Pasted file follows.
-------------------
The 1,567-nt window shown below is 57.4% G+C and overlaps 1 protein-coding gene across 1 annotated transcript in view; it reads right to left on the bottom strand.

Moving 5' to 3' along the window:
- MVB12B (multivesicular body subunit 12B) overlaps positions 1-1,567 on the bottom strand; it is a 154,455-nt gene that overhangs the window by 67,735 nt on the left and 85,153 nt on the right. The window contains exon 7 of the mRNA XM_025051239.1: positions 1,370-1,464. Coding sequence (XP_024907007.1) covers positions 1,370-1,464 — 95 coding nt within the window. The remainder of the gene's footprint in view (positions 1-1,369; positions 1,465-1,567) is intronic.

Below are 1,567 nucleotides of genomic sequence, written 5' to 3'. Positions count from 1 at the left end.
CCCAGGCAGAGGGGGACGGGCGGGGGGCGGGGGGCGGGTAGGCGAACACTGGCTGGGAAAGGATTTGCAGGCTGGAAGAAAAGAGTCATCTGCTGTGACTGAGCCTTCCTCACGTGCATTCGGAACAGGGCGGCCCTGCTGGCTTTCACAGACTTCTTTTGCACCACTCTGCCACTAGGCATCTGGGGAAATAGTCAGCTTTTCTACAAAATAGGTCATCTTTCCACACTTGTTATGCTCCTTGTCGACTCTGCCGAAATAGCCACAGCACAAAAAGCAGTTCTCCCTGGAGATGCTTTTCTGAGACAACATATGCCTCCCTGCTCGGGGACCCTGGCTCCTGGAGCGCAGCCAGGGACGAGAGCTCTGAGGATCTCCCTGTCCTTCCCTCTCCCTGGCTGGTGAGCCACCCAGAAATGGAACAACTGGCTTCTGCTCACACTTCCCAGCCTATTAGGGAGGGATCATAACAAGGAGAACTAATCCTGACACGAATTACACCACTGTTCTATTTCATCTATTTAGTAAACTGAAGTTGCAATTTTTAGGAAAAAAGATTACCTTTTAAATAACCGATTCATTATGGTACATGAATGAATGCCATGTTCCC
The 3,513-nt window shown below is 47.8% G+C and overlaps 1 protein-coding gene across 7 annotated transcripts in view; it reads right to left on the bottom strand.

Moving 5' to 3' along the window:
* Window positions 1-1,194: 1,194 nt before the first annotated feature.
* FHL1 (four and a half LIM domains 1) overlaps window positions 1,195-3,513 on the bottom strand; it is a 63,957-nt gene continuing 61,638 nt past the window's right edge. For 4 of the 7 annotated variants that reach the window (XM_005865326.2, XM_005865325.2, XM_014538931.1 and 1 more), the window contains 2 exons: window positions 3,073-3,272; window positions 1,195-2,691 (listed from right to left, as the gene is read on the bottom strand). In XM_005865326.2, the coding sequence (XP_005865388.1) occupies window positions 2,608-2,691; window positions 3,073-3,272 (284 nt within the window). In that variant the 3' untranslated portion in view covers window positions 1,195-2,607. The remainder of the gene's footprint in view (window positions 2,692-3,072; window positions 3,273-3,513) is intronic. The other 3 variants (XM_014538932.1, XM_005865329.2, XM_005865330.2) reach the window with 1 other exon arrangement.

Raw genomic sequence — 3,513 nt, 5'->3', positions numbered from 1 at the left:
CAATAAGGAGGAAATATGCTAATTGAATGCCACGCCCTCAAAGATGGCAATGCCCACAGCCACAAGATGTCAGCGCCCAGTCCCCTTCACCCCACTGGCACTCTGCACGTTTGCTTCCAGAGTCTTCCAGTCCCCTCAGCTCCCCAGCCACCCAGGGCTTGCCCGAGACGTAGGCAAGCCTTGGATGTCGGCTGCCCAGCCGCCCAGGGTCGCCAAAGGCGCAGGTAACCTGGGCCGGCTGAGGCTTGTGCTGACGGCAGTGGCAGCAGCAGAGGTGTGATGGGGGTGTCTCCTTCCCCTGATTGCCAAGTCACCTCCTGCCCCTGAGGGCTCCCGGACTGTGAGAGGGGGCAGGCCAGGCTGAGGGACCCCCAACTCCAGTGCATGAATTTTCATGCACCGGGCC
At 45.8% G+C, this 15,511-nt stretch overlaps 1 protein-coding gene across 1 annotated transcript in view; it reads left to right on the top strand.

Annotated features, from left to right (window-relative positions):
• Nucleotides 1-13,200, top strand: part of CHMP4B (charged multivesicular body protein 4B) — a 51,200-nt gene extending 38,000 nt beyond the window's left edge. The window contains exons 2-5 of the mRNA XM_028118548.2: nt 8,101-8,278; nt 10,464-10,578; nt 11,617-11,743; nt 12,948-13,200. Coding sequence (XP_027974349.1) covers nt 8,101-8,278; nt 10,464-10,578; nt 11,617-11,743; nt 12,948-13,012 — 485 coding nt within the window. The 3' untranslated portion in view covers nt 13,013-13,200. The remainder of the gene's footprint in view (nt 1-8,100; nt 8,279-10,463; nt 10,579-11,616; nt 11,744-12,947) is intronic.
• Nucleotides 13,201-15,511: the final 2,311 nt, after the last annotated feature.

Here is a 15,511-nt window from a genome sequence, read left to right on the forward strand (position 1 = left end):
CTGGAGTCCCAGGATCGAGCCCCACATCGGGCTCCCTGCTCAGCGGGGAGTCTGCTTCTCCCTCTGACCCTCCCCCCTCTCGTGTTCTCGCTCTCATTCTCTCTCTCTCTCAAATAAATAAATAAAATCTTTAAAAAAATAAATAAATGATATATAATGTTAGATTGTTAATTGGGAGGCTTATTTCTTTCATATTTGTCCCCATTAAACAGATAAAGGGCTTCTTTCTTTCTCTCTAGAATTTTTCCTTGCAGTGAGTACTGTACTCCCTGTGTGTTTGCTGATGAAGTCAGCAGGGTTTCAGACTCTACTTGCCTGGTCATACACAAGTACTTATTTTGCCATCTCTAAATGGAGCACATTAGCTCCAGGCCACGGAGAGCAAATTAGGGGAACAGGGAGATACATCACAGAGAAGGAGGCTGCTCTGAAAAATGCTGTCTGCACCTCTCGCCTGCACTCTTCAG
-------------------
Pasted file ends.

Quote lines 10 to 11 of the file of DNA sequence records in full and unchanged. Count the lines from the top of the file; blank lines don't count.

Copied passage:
Raw genomic sequence — 3,513 nt, 5'->3', positions numbered from 1 at the left:
CAATAAGGAGGAAATATGCTAATTGAATGCCACGCCCTCAAAGATGGCAATGCCCACAGCCACAAGATGTCAGCGCCCAGTCCCCTTCACCCCACTGGCACTCTGCACGTTTGCTTCCAGAGTCTTCCAGTCCCCTCAGCTCCCCAGCCACCCAGGGCTTGCCCGAGACGTAGGCAAGCCTTGGATGTCGGCTGCCCAGCCGCCCAGGGTCGCCAAAGGCGCAGGTAACCTGGGCCGGCTGAGGCTTGTGCTGACGGCAGTGGCAGCAGCAGAGGTGTGATGGGGGTGTCTCCTTCCCCTGATTGCCAAGTCACCTCCTGCCCCTGAGGGCTCCCGGACTGTGAGAGGGGGCAGGCCAGGCTGAGGGACCCCCAACTCCAGTGCATGAATTTTCATGCACCGGGCC